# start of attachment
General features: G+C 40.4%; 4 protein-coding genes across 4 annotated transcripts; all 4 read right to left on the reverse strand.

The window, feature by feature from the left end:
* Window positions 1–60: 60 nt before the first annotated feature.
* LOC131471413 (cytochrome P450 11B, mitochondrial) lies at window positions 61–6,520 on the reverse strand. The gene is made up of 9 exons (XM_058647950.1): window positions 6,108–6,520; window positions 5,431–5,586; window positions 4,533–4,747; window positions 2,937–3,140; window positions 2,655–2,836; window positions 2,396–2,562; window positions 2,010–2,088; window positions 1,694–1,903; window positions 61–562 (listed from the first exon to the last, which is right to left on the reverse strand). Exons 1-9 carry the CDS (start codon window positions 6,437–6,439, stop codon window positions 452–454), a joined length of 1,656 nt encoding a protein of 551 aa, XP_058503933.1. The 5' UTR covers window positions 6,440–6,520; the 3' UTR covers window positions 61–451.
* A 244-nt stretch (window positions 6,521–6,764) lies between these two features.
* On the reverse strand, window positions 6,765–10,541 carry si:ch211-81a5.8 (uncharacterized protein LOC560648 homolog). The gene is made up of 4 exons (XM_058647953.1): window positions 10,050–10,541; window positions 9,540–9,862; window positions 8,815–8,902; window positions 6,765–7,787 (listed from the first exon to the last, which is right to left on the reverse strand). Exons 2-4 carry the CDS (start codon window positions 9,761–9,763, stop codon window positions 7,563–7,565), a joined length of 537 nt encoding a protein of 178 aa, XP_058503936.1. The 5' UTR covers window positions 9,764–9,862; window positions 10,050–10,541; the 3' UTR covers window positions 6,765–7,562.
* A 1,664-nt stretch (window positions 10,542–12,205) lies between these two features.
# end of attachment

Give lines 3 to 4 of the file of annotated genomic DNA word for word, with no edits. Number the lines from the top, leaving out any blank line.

* Window positions 1–60: 60 nt before the first annotated feature.
* LOC131471413 (cytochrome P450 11B, mitochondrial) lies at window positions 61–6,520 on the reverse strand. The gene is made up of 9 exons (XM_058647950.1): window positions 6,108–6,520; window positions 5,431–5,586; window positions 4,533–4,747; window positions 2,937–3,140; window positions 2,655–2,836; window positions 2,396–2,562; window positions 2,010–2,088; window positions 1,694–1,903; window positions 61–562 (listed from the first exon to the last, which is right to left on the reverse strand). Exons 1-9 carry the CDS (start codon window positions 6,437–6,439, stop codon window positions 452–454), a joined length of 1,656 nt encoding a protein of 551 aa, XP_058503933.1. The 5' UTR covers window positions 6,440–6,520; the 3' UTR covers window positions 61–451.